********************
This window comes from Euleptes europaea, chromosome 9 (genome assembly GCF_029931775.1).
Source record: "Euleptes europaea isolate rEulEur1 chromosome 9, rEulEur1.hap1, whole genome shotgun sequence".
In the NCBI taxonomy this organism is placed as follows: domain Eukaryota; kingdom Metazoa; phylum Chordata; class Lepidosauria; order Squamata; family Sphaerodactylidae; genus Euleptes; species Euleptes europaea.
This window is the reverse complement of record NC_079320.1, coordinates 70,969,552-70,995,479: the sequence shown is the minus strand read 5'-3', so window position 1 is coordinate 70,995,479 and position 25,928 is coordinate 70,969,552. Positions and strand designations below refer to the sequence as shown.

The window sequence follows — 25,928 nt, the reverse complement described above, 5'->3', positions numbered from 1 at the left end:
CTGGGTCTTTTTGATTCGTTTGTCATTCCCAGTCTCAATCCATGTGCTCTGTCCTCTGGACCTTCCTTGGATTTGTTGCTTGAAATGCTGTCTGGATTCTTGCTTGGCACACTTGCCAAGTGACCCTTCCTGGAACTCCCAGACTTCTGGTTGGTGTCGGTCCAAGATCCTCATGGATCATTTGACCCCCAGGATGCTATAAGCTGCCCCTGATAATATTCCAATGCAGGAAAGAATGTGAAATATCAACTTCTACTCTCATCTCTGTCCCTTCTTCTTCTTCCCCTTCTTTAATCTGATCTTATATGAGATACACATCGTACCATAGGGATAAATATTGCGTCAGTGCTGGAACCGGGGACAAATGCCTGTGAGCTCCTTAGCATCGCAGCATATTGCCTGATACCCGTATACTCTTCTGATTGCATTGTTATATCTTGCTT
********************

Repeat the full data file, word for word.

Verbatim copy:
This window comes from Euleptes europaea, chromosome 9 (genome assembly GCF_029931775.1).
Source record: "Euleptes europaea isolate rEulEur1 chromosome 9, rEulEur1.hap1, whole genome shotgun sequence".
In the NCBI taxonomy this organism is placed as follows: domain Eukaryota; kingdom Metazoa; phylum Chordata; class Lepidosauria; order Squamata; family Sphaerodactylidae; genus Euleptes; species Euleptes europaea.
This window is the reverse complement of record NC_079320.1, coordinates 70,969,552-70,995,479: the sequence shown is the minus strand read 5'-3', so window position 1 is coordinate 70,995,479 and position 25,928 is coordinate 70,969,552. Positions and strand designations below refer to the sequence as shown.

The window sequence follows — 25,928 nt, the reverse complement described above, 5'->3', positions numbered from 1 at the left end:
CTGGGTCTTTTTGATTCGTTTGTCATTCCCAGTCTCAATCCATGTGCTCTGTCCTCTGGACCTTCCTTGGATTTGTTGCTTGAAATGCTGTCTGGATTCTTGCTTGGCACACTTGCCAAGTGACCCTTCCTGGAACTCCCAGACTTCTGGTTGGTGTCGGTCCAAGATCCTCATGGATCATTTGACCCCCAGGATGCTATAAGCTGCCCCTGATAATATTCCAATGCAGGAAAGAATGTGAAATATCAACTTCTACTCTCATCTCTGTCCCTTCTTCTTCTTCCCCTTCTTTAATCTGATCTTATATGAGATACACATCGTACCATAGGGATAAATATTGCGTCAGTGCTGGAACCGGGGACAAATGCCTGTGAGCTCCTTAGCATCGCAGCATATTGCCTGATACCCGTATACTCTTCTGATTGCATTGTTATATCTTGCTT